I recently wrote a post highlighting the history of the great American steakhouse, as told through the story of Ruth’s Chris Steak House. Earlier this year the folks over at approached me and asked to partner on a project to not only share the history of this great American style of fine dining, but to also share some of the multicultural influences behind the restaurant’s now-famous menu items. As a traveler, I understand the importance of food when we travel. Food memories are oftentimes our strongest and a simple smell or a taste of a delicious snack can immediately transport us to another place and time. Ruth Fertel, the great entrepreneur behind the iconic steak house, was also influenced by world cuisine, although in a slightly different way. Today I want to take a brief look at a few of Ruth’s Chris well-known menu items and share the unexpected backgrounds behind them and how these signature dishes can transport us to other places as well, just as they must have Ruth herself. has sponsored this brief series on my site, but my own research, thoughts and opinions are naturally entirely my own.
Ruth Fertel was born in Plaquemines Parish in Louisiana, a part of the state as influenced by the French as any other. Her family heritage was of Alsatian descent; a region in northeastern France close to both the German and Swiss borders. It’s an area that has historically seen a lot of transition, meaning that while French, the culinary history has also been strongly influenced by more Germanic customs as well. When Ruth’s family immigrated to Louisiana, they naturally brought this food heritage with them, changing it over the years to adapt to their new home in Louisiana. It’s this influence that would prove to be so important not only in Ruth’s life, but in several of the menu items she eventually selected for her famous restaurant. It’s an influence that doesn’t only speak of her French heritage, but how proud she was of her Louisiana background as well.
No Ruth’s Chris dining experience would be complete without enjoying a side order of creamed spinach. It’s become so iconic not only at Ruth’s Chris but at most steakhouses nowadays that we rarely stop to think why that is. Ruth’s family came from Alsace, which has considerable influence from its German cousins, including a dish called Rahmspinat. Essentially a variation of creamed spinach, early immigrants from not only Germany but neighboring countries as well brought this time-honored recipe with them when they crossed the Atlantic. Ruth’s version actually comes from a family recipe that she received from her Uncle Martin, a great cook who undoubtedly borrowed the recipe from his French-speaking mother. While delicious, it’s much more than a simple side dish and instead speaks to the wonderful culinary influences many areas of America have benefited from as a result of European immigration.
Sweet potato casserole
Sweet potatoes were amongst the earliest cultivated crops in the Americas, and were also one of the first foods Columbus introduced to Europe. Early in colonial history, sweet potatoes were incredibly popular and using an adapted recipe for a pudding dish, experts believe that the sweet potato casserole was created early on in our history. It’s also of course a staple of any southerner’s Thanksgiving Day table; no surprise since most sweet potatoes are grown in the southern states, including Louisiana. Drawing upon the robust culture of comfort food in New Orleans, no doubt the restaurant wanted to bring once again some home comforts to the politicians and important people of New Orleans who all dined at the restaurant.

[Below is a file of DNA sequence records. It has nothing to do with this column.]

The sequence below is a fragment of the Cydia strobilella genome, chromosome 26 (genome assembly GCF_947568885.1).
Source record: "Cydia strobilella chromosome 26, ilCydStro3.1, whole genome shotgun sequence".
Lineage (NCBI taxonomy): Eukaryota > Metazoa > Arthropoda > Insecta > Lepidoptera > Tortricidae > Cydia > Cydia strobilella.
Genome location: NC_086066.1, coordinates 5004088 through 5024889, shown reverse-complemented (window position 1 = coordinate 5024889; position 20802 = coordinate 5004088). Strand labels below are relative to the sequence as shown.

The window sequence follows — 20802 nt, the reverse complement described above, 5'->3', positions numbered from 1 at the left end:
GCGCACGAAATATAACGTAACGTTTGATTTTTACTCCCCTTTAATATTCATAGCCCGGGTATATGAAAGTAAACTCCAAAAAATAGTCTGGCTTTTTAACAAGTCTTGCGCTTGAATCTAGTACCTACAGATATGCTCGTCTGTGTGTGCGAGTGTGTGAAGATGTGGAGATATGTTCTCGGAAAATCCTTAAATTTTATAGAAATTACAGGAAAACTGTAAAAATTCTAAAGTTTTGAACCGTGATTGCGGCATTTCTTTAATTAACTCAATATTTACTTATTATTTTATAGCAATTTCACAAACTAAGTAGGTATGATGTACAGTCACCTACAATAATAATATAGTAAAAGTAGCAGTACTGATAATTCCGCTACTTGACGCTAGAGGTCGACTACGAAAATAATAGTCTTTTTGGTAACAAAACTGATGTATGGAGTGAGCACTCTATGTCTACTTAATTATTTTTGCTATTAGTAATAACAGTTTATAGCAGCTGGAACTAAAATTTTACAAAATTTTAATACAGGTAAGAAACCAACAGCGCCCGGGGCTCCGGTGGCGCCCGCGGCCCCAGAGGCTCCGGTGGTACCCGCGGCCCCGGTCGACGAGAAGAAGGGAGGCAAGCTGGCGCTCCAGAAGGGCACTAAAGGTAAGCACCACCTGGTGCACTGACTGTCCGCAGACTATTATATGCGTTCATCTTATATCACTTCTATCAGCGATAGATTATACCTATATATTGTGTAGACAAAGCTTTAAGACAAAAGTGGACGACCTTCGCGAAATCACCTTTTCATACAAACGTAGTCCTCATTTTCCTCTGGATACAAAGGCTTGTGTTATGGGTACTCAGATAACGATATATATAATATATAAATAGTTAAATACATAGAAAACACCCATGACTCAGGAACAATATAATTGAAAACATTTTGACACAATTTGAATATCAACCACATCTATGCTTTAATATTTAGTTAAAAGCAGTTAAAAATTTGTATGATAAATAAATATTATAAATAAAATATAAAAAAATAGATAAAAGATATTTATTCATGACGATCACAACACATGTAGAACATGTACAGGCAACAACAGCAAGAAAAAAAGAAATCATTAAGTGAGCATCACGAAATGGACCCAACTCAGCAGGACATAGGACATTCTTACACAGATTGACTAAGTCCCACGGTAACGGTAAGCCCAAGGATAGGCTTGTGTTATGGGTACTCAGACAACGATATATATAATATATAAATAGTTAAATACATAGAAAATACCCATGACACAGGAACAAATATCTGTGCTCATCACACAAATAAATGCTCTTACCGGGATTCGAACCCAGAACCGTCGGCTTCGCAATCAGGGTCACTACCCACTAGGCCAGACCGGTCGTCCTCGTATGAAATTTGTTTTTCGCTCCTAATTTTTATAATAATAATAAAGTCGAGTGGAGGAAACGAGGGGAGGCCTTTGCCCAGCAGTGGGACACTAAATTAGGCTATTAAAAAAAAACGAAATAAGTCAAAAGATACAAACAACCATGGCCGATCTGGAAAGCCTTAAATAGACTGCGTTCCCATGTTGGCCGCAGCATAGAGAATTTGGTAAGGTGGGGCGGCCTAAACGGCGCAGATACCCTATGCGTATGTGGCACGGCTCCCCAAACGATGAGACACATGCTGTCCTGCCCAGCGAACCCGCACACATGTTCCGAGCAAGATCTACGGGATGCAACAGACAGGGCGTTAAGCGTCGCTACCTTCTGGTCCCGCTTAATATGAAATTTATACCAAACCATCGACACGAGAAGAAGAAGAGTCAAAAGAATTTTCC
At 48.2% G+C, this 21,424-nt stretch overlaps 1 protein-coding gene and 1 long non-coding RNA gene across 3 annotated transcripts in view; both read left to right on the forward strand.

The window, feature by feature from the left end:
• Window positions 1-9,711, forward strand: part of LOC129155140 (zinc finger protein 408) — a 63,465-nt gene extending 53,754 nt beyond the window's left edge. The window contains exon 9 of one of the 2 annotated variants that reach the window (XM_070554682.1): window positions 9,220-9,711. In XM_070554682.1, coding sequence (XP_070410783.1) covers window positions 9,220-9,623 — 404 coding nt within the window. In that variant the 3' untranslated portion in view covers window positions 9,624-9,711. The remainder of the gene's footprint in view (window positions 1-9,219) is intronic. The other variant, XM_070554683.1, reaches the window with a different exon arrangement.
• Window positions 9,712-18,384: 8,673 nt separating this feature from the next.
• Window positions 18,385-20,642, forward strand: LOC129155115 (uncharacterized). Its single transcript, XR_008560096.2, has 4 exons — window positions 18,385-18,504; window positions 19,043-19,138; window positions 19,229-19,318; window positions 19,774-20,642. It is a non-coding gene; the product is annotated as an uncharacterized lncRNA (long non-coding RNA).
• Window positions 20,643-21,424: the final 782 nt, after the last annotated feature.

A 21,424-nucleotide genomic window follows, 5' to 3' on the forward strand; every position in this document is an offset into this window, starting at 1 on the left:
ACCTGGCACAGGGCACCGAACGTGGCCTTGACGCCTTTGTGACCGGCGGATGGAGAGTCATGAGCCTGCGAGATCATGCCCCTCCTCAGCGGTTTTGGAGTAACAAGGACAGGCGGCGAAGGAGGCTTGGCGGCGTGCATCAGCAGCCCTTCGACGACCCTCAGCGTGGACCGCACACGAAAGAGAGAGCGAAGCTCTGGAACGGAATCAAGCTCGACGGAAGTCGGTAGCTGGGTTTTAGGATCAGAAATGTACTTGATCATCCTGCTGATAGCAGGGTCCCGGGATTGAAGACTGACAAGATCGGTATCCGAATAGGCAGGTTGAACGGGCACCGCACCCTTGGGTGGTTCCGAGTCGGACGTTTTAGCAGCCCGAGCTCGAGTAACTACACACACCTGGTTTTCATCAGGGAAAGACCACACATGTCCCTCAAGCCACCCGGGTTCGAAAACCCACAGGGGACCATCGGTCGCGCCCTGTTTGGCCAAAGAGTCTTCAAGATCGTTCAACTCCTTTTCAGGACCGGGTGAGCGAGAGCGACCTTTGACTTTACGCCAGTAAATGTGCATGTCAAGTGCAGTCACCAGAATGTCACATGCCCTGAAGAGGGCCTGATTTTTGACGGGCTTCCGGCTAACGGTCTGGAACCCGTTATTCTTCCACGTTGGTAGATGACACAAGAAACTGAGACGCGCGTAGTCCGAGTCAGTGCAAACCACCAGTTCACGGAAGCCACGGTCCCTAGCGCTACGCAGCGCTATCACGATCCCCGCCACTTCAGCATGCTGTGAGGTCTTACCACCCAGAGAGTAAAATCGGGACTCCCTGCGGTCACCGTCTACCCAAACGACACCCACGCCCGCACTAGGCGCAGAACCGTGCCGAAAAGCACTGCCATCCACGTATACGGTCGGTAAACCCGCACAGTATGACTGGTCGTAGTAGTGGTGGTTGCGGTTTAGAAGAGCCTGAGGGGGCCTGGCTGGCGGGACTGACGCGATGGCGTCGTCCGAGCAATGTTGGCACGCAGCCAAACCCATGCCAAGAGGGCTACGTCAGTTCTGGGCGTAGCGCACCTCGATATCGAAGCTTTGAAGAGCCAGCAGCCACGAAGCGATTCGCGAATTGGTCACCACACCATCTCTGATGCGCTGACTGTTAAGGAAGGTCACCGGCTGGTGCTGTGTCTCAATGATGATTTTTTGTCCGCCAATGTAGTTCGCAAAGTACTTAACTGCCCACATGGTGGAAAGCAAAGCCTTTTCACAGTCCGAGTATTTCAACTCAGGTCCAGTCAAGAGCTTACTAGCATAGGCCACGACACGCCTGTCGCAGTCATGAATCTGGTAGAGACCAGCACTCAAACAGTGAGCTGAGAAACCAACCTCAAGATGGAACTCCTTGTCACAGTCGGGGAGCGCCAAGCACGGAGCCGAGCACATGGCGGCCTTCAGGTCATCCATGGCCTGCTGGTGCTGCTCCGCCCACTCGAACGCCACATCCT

New Orleans-Style Barbecued Shrimp
While today Ruth’s Chris is a multi-national restaurant brand, we can’t forget about its beginnings in beautiful New Orleans and the menu certainly reflects that influence. One of the most important dishes inspired by the Crescent City is without a doubt the New Orleans-Style Barbecued Shrimp. For those who haven’t been to Louisiana, you may be surprised to learn that this version actually has very little to do with barbecue. Down in New Orleans, and throughout the state, Barbecued Shrimp are served sautéed in a special butter sauce that includes several tasty ingredients, including Worcestershire sauce and some locally produced Tabasco sauce for an added kick. I think that New Orleans has influenced American cuisine perhaps more than any other city, from inventing entire dishes to revamping old classics and this delicious starter is a great example of that culinary ingenuity.
When Ruth Fertel first started business, one of the items people loved most (aside from the steaks of course) was the classically prepared Crème brûlée. One of my personal favorites, Crème brûlée is simply an egg custard with a hard, toffee crust. First recorded in its French form in 1691, this now-classic dessert has always been simple but delicious. Of course, several other versions popped up in other countries including Spain and the UK, but no matter what its origins there’s no denying that this international dessert has a firm spot on the table of the great American steakhouse. More than just a nice addition, Ruth herself developed this recipe along with long-time friend Lana Duke by staying up all night one evening until she arrived at the perfect Crème brûlée.
I admit that I didn’t know a lot about the stories behind the Ruth’s Chris menu before I started researching, but the more I poked around the more I realized how very influenced by world cuisine it really is. More than just drawing upon the culinary traditions of other countries though, Ruth Fertel did something completely unique. She also intertwined a sense of what it means to be an American into the menu, to adapt and adopt seamlessly creating something both unique and delicious in the process.